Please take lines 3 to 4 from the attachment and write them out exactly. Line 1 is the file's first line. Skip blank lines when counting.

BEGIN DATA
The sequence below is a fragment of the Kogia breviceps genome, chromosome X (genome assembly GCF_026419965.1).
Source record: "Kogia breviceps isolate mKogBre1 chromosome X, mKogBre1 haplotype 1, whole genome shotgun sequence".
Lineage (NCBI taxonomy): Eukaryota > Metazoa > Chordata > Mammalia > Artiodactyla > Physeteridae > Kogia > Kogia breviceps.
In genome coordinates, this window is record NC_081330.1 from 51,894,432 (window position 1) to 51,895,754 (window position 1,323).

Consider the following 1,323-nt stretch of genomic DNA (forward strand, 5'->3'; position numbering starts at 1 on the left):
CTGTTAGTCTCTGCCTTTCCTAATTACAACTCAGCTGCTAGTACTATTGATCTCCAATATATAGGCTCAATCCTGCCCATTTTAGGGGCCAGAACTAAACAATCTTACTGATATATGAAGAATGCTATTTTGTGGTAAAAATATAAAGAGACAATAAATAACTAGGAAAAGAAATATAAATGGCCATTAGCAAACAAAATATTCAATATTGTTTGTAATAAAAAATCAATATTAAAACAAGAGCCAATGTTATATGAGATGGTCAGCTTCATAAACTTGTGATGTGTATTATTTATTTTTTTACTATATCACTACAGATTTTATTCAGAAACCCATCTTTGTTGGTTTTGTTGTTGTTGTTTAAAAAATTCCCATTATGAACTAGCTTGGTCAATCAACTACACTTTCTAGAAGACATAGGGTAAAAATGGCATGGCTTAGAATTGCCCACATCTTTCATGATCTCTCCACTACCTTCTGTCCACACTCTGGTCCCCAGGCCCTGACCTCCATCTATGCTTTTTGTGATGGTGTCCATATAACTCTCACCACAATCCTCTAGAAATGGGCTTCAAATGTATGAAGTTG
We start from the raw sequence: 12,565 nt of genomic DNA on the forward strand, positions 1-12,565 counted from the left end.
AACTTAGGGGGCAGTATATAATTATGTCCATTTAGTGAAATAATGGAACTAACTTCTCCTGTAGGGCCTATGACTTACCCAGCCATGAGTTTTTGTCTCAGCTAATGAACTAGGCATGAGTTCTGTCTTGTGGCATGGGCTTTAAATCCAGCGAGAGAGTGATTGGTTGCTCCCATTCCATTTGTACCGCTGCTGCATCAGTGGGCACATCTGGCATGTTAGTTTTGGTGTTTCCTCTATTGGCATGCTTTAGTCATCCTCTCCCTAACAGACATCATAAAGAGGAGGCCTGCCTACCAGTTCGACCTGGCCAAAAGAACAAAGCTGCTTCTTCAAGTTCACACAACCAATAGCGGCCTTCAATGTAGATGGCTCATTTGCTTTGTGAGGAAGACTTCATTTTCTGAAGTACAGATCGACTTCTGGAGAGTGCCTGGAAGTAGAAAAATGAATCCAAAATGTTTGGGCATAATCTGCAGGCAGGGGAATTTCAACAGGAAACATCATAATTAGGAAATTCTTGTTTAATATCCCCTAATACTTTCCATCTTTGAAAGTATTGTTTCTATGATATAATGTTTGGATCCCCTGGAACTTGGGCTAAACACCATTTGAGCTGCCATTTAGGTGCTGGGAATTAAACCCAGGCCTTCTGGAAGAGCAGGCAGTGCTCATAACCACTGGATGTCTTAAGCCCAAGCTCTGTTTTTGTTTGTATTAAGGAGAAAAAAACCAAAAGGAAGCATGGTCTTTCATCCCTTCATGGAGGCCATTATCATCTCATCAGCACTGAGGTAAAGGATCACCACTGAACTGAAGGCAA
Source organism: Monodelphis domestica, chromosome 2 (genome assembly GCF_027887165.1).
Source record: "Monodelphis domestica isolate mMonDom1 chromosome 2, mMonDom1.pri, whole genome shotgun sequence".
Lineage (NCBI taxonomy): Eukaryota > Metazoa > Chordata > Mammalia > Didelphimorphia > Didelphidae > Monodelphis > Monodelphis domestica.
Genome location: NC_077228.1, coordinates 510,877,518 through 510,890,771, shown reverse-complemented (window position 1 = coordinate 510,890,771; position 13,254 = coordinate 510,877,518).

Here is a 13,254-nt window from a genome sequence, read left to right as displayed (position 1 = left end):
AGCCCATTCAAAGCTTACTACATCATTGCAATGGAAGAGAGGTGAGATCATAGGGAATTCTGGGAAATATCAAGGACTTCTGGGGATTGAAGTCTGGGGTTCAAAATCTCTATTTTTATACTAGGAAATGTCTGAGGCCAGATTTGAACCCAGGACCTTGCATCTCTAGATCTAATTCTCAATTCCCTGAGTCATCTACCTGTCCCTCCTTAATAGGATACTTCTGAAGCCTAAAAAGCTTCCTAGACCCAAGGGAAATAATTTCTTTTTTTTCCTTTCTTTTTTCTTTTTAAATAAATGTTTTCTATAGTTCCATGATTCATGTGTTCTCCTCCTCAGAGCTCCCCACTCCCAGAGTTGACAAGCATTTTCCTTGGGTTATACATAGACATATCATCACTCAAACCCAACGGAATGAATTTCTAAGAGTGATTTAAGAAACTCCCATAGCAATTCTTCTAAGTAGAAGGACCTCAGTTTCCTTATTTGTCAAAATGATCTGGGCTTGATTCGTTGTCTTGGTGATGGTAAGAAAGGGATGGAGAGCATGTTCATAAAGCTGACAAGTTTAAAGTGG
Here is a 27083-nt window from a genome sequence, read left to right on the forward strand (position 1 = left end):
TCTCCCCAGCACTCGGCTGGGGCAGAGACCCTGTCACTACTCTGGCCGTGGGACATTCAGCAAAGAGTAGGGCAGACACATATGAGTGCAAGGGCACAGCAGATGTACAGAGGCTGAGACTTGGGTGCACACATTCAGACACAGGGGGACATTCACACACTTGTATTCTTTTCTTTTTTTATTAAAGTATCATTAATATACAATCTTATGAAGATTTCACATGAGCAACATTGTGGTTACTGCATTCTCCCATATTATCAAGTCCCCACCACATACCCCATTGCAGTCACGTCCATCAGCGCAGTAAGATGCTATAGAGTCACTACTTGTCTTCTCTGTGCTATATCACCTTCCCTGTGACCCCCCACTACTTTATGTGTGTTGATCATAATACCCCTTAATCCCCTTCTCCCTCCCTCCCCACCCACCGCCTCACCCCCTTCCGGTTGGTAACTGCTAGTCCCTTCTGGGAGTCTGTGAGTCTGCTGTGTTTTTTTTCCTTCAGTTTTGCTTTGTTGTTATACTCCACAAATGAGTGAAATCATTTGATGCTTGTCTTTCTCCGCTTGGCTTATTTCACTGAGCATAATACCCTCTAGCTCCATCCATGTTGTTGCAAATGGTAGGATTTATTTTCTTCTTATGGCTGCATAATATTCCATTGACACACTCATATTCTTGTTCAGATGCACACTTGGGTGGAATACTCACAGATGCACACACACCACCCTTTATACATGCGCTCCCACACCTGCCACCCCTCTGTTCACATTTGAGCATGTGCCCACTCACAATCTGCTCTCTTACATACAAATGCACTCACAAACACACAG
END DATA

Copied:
Lineage (NCBI taxonomy): Eukaryota > Metazoa > Chordata > Mammalia > Artiodactyla > Physeteridae > Kogia > Kogia breviceps.
In genome coordinates, this window is record NC_081330.1 from 51,894,432 (window position 1) to 51,895,754 (window position 1,323).